As Mickens brought up recipes, I chimed with agreement. The night before my video call with Mickens, I went to Google to find a recipe for “black squid ink linguine” and got back several websites that were exactly as Mickens had described — bloated and cluttered websites that, instead of telling me the recipe upfront and at the top, were seemingly not designed for humans but for algorithms to crawl and rank. After scrolling through two websites and getting bombarded with pop-up ads and newsletter subscription overlays, I turned to Arc Search and, well… the “Browse for Me” results speak for itself:

Arc Search’s “Browse for Me” feature uses AI to condense search results into new “websites.”

Screenshots by Raymond Wong

As soon as I tapped “Browse for Me,” Arc Search found six relevant websites with recipes and then summarized the content into a “website.” I got the information I wanted, saving time, and didn’t stress myself doing it. As a version 1.0, I was amazed at how well the “websites” were packaged. Content is broken down into very short chunks with emoji sub-heads. That said, the results can also miss the mark. For example, I searched myself, and I was accurately told that I had recently reviewed the OnePlus 12 (correct), but incorrectly told I had reviewed the OnePlus Buds 3 (I wrote about them, but I didn’t do a full review). Fortunately, for those times when you do need more detail or if you just want to check the source, you can always view the original website(s) in the “Dive Deeper” section at the bottom.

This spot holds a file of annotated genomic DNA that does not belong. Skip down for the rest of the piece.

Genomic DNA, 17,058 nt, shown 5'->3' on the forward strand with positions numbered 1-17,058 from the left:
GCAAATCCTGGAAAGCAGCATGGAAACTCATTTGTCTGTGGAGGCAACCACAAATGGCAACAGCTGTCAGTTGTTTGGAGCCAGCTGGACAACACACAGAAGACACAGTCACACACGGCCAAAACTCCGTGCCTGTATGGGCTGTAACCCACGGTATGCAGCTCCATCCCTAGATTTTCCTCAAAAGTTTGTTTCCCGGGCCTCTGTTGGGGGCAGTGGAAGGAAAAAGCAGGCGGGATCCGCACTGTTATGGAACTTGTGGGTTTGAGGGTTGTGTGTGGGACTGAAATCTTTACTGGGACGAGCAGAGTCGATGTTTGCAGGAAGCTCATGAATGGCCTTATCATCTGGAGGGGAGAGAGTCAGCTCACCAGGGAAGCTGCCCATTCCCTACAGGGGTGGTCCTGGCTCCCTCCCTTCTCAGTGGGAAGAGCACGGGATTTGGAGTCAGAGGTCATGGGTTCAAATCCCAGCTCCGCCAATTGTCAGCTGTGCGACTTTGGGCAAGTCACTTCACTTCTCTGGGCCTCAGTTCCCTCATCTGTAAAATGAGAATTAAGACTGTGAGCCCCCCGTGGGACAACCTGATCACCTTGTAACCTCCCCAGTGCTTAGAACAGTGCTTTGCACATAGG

“We are in a commodity market where literally every browser looks the same, and so we do have to do certain things to kind of stand out and show them we're thinking about this a little bit differently,” Mickens said.

The “Browse for Me” button.

Screenshot by Raymond Wong

Trust is still the biggest hurdle when it comes to using AI-powered search like Perplexity, Arc Search, Bing, and Bard. How many of the returned results are correct? It’s good that there are footnotes and citations to the websites where these AI-powered search engines get their information. But at the same time, if you need to verify the information just to be sure it’s correct and the AI isn’t hallucinating answers, it defeats the point of using AI search in the first place.

I made this pasta using the recipe that Arc Search’s Browse for Me created. It was delicious!

“I’m sure you’ve looked at recipes and it’s just clutter and clutter and then you finally get to the bottom [of a website] and then you see the recipe.”

When I bring up the similarities between Arc Search and Perplexity and ChatGPT — ask a question and get an answer — Mickens, who used to work at Instagram, likened it to Facebook creating the “timeline” and then every social network copied it or Snapchat popularizing the Stories format and then Facebook and Instagram implementing the same feature into their products. “There are some things that just make sense on the product side, and this feels right for us to go in this direction.”